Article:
The purpose of this kind of public declaration of loyal love is more than grandstanding. When you mailed your wedding invitations, you were also asking these loved ones to stay involved in your life and your marriage. A wedding includes people who know you, love you, and care about your future success.
They’re not only witnesses who observe the moment you exchange rings, they’re people who will pray for you, counsel you, and invest in you. They’re the people who will help you keep the vows they’ve heard you make.
God created marriage to leverage hardship
“Happily ever after” isn’t just for fairy tales. Marriage is a happy place, but it’s not just a happy place. It’s also a sad place, a challenging place, and a place where hardship happens.
Sometimes the pain comes from one another. You will hurt each other because sinners do sinful things. You’ll need to keep love, grace, and forgiveness in the “on” position so bitterness has no opportunity to grow in your hearts.
At other times, inexplicable difficulties will come from outside your marriage, and you’ll be asked to face them together. Like running in a sack race, it’ll be awkward, frustrating, and at times, seemingly impossible.
But your marriage was designed to not only endure hardship, but also to bear it better together than alone. Pain reveals your character, and it also reveals the character of your spouse. That revelation will push you to trust God and love each other in a way that’s impossible under more docile circumstances.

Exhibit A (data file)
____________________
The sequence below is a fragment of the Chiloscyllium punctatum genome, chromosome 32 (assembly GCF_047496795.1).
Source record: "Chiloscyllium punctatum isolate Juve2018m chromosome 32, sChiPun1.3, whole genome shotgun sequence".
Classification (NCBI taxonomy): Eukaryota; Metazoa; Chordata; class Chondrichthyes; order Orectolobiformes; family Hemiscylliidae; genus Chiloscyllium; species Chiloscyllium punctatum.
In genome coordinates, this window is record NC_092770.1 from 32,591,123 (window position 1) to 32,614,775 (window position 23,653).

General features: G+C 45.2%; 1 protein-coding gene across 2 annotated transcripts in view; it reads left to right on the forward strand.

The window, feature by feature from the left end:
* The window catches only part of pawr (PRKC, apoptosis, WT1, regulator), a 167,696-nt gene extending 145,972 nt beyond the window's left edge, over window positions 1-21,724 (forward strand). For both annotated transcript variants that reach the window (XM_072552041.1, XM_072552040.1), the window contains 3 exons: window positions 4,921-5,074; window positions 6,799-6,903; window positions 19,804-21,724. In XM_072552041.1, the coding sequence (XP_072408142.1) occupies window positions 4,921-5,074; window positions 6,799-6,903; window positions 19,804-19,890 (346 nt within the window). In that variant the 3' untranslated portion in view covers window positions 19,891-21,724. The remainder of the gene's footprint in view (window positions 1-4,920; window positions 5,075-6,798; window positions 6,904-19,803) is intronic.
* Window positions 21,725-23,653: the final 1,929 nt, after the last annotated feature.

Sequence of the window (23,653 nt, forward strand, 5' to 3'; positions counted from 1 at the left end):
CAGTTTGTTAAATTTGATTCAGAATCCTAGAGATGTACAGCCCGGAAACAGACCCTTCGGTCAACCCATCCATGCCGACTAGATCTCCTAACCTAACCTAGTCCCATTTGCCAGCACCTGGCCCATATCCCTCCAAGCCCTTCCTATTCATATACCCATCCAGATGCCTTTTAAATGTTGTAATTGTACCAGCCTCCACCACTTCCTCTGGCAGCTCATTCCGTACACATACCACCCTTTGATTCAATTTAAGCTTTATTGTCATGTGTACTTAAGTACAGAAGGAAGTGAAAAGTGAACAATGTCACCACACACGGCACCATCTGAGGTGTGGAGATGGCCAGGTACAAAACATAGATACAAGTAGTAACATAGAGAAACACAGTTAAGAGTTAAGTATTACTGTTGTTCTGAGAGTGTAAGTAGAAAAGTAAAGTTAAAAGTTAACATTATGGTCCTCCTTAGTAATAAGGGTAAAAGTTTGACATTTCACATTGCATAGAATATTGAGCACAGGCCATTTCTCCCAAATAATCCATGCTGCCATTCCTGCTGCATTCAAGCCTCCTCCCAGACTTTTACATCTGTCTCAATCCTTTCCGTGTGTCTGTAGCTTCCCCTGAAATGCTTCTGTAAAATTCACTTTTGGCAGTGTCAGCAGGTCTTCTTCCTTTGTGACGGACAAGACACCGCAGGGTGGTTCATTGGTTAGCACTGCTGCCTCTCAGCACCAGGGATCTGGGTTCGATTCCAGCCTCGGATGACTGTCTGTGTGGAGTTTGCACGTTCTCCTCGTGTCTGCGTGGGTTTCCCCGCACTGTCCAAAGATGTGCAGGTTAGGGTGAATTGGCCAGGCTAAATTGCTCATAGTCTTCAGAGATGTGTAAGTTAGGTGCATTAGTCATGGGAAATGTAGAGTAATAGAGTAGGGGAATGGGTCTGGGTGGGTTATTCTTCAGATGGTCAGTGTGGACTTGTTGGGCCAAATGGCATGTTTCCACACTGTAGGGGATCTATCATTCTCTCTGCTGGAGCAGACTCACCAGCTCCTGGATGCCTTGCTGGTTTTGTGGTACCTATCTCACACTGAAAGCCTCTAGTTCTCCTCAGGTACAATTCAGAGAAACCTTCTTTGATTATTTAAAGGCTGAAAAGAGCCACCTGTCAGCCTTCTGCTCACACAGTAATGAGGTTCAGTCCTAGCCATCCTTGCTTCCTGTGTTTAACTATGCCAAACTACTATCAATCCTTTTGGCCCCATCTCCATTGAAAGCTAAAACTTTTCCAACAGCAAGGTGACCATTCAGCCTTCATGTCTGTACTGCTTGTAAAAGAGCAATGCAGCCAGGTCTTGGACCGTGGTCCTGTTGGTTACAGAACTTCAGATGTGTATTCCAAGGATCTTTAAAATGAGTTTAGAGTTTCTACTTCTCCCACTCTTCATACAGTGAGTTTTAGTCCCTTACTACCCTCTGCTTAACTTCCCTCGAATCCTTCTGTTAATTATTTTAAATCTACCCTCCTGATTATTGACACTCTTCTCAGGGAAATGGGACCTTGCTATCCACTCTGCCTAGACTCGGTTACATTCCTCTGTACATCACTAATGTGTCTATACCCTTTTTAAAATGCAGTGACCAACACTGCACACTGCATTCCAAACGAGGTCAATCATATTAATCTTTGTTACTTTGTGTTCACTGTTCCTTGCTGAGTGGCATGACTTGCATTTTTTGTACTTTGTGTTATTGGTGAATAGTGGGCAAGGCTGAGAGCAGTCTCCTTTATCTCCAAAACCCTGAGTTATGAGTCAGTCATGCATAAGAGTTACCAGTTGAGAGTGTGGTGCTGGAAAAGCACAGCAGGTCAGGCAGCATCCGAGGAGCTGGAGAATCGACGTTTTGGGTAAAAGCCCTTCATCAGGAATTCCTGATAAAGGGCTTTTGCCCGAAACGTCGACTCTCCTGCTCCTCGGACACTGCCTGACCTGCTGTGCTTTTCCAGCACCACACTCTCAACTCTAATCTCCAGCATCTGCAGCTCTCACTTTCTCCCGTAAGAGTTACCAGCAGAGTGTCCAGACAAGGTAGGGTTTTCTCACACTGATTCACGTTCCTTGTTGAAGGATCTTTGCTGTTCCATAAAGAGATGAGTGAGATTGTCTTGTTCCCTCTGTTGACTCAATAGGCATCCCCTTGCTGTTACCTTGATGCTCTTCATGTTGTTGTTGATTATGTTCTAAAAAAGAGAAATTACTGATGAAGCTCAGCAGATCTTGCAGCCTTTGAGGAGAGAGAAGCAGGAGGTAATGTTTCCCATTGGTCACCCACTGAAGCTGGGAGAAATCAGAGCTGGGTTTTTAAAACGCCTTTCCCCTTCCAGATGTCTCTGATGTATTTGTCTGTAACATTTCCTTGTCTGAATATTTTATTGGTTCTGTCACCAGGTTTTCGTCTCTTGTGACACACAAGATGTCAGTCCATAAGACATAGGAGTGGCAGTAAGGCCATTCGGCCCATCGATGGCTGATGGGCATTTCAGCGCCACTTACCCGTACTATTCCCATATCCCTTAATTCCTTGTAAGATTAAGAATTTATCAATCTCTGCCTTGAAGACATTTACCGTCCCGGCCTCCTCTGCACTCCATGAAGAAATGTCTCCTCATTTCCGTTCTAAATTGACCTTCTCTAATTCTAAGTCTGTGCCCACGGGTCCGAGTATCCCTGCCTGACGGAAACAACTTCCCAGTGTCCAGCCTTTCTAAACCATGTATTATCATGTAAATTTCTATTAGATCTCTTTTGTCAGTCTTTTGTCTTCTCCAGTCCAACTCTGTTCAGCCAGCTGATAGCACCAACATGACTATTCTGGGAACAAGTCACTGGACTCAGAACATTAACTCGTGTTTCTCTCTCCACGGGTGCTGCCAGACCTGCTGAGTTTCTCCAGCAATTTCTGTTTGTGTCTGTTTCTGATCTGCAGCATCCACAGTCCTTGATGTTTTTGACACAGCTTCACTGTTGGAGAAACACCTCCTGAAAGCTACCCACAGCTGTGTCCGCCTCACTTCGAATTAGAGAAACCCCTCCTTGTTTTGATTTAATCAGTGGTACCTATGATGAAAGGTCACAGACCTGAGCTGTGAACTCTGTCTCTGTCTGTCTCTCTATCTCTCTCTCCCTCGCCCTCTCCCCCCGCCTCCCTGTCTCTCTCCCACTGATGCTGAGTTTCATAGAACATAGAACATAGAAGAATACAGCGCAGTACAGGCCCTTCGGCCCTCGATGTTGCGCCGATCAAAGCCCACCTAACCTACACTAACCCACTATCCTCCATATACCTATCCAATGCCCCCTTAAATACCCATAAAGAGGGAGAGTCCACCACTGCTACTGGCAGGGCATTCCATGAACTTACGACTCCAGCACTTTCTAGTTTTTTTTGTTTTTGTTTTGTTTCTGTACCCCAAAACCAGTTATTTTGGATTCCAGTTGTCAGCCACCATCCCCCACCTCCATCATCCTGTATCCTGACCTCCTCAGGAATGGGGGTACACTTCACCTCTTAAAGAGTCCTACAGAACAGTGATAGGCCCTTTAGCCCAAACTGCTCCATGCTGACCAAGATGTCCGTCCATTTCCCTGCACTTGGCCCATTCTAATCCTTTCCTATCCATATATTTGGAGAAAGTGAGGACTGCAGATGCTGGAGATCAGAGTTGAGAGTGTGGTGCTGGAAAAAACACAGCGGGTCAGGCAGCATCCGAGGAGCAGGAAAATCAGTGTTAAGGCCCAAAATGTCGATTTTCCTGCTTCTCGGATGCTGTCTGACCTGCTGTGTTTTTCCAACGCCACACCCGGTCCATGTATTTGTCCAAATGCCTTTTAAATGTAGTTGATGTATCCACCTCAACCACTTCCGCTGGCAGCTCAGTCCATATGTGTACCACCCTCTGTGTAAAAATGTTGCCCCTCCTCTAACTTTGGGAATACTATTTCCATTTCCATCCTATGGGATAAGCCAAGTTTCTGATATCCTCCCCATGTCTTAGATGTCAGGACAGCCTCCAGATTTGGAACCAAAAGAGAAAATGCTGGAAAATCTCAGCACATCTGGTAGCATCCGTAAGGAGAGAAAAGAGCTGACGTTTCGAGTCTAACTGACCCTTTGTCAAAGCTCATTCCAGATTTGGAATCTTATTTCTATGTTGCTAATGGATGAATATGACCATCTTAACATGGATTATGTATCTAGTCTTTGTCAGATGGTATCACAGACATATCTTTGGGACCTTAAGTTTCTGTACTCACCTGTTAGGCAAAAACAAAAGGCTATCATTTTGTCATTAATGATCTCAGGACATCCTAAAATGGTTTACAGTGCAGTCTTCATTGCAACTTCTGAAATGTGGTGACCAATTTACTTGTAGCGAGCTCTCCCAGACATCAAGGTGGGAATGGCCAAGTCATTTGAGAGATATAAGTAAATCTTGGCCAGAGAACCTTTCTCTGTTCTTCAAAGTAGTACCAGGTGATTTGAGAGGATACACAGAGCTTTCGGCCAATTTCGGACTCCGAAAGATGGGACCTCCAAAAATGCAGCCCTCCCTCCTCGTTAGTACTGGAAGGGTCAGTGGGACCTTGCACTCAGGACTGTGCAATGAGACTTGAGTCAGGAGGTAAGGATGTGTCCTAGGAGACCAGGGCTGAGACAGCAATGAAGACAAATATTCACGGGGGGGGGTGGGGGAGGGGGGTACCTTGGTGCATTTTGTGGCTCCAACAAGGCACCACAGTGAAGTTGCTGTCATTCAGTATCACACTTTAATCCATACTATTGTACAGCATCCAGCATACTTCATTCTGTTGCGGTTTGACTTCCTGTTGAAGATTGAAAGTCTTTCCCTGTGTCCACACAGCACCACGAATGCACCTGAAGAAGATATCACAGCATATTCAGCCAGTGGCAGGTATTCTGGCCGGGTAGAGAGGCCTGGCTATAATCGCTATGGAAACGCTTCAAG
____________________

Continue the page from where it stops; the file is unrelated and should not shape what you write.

Don’t eschew trouble when it comes. Instead, respond to it with humble reliance on God, and see it as His instrument designed to sanctify you for His glory and your marriage for His purpose.
God built marriage to last a lifetime
Your vows communicate a lifelong commitment to one another that reflect the will of God for your marriage.
It’s more than likely, however, that you’ve not seen the permanence of marriage modeled well. Even if your parents have been a positive example, faithful, healthy marriages where a man and a woman love one another until death parts them are now the exception.
In every marriage, the new wears off, responsibilities add up, and pressures pile on. Soon, the “fight or flight” instinct tempts you to wonder if going might be easier than staying.
As you look again to Paul’s letter to the Ephesians, it’s important to know he was writing to believers who lived in a culture that didn’t honor this holy institution. These Ephesian citizens were in Christ, but they really weren’t sure what holy matrimony looked like.
So he showed them a picture of Christ and the church.
What Jesus did to reconcile sinners to God was not a temporary fix. It achieved an eternal union. Marriage is built to last just like the gospel is built to last.
Whenever you’re not sure if you can make it, whenever you’re not sure it’s worth trying, just look to Jesus, whose love never fails. He built your marriage to make it.
Daryl Crouch is the executive director of Everyone’s Wilson, a network of gospel-loving churches working together for the good of the community. Prior to this role, he pastored churches in Texas and Tennessee for 28 years. He and his wife Deborah have four children.
The Premarital Counseling Handbook